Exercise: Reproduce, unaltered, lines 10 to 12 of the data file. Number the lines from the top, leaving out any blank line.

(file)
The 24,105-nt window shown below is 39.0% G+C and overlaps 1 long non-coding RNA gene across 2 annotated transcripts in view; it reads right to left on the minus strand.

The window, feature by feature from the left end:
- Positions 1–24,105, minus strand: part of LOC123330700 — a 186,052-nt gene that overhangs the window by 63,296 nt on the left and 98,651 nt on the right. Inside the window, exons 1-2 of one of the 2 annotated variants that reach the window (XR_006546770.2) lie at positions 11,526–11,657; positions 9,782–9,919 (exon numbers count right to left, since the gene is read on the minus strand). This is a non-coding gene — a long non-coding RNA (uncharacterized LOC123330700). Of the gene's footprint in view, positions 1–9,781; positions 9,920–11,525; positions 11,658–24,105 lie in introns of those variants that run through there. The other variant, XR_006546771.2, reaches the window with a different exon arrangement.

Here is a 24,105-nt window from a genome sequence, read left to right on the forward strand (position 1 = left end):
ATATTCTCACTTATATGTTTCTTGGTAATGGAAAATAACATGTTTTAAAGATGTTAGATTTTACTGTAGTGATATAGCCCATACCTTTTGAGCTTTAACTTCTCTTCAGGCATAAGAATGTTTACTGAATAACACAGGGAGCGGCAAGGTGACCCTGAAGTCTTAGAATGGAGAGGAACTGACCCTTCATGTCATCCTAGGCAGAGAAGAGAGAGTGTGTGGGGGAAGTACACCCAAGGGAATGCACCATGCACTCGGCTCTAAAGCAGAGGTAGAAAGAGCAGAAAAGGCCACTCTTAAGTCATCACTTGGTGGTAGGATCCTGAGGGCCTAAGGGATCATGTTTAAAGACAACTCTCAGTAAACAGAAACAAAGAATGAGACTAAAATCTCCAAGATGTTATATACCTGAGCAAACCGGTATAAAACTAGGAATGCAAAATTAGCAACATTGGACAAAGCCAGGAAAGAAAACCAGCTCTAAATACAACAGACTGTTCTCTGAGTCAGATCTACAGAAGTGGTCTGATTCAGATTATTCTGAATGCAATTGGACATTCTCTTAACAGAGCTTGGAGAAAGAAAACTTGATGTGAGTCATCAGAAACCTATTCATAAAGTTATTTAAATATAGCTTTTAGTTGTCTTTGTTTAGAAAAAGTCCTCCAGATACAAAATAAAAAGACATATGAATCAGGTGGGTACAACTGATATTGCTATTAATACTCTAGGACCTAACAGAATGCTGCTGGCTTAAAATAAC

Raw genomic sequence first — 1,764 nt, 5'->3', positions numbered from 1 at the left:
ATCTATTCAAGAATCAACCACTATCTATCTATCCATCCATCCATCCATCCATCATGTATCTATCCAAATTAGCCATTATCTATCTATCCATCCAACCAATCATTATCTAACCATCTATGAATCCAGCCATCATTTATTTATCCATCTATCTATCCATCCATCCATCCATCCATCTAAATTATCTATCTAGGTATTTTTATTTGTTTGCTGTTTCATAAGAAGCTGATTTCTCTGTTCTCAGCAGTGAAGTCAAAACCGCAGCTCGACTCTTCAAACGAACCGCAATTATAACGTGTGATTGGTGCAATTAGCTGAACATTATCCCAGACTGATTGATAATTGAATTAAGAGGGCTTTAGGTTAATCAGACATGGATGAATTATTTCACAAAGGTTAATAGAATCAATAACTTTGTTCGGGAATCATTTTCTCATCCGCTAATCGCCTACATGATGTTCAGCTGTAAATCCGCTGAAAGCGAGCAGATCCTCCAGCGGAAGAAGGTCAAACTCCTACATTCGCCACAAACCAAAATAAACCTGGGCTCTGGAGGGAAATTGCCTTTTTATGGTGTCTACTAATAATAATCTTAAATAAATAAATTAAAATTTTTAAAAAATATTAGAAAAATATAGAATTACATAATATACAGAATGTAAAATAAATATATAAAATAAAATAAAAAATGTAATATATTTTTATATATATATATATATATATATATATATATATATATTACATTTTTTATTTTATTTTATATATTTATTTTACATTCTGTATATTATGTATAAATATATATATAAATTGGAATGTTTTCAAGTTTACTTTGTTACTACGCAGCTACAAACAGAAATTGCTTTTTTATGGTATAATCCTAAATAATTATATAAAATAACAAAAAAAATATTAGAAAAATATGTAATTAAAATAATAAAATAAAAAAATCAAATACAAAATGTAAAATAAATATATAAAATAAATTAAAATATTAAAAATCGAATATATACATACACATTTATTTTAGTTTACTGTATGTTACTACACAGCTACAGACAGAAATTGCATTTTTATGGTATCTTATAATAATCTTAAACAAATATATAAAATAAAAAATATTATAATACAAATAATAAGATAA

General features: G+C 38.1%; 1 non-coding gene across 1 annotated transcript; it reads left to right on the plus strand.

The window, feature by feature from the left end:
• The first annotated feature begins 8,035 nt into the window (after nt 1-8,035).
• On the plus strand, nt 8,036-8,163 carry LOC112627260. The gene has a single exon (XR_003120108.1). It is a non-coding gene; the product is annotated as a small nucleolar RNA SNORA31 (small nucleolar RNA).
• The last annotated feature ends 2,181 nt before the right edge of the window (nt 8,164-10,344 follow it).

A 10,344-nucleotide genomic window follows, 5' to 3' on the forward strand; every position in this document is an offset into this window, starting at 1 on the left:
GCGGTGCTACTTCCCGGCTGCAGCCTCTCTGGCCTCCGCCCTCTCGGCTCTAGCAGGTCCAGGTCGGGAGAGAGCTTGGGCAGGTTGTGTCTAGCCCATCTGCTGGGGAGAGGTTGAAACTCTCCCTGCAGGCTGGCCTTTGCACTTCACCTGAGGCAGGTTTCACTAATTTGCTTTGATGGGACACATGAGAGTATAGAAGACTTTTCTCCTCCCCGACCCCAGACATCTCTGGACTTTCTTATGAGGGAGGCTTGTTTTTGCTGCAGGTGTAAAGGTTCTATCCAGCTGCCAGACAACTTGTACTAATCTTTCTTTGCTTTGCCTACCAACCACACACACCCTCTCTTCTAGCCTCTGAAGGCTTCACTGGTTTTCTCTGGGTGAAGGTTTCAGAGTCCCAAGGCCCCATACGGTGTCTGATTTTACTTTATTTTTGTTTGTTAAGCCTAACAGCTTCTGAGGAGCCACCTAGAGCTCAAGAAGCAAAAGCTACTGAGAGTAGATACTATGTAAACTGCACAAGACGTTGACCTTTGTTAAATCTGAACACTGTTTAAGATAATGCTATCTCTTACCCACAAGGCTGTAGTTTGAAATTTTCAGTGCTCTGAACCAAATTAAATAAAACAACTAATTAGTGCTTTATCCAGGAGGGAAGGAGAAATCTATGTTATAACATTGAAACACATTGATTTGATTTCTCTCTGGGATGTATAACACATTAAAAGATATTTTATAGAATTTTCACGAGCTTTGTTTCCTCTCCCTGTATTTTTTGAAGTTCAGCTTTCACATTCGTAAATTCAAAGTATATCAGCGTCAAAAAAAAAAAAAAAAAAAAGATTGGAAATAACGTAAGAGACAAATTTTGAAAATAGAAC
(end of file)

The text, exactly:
• The first annotated feature begins 8,035 nt into the window (after nt 1-8,035).
• On the plus strand, nt 8,036-8,163 carry LOC112627260. The gene has a single exon (XR_003120108.1). It is a non-coding gene; the product is annotated as a small nucleolar RNA SNORA31 (small nucleolar RNA).
• The last annotated feature ends 2,181 nt before the right edge of the window (nt 8,164-10,344 follow it).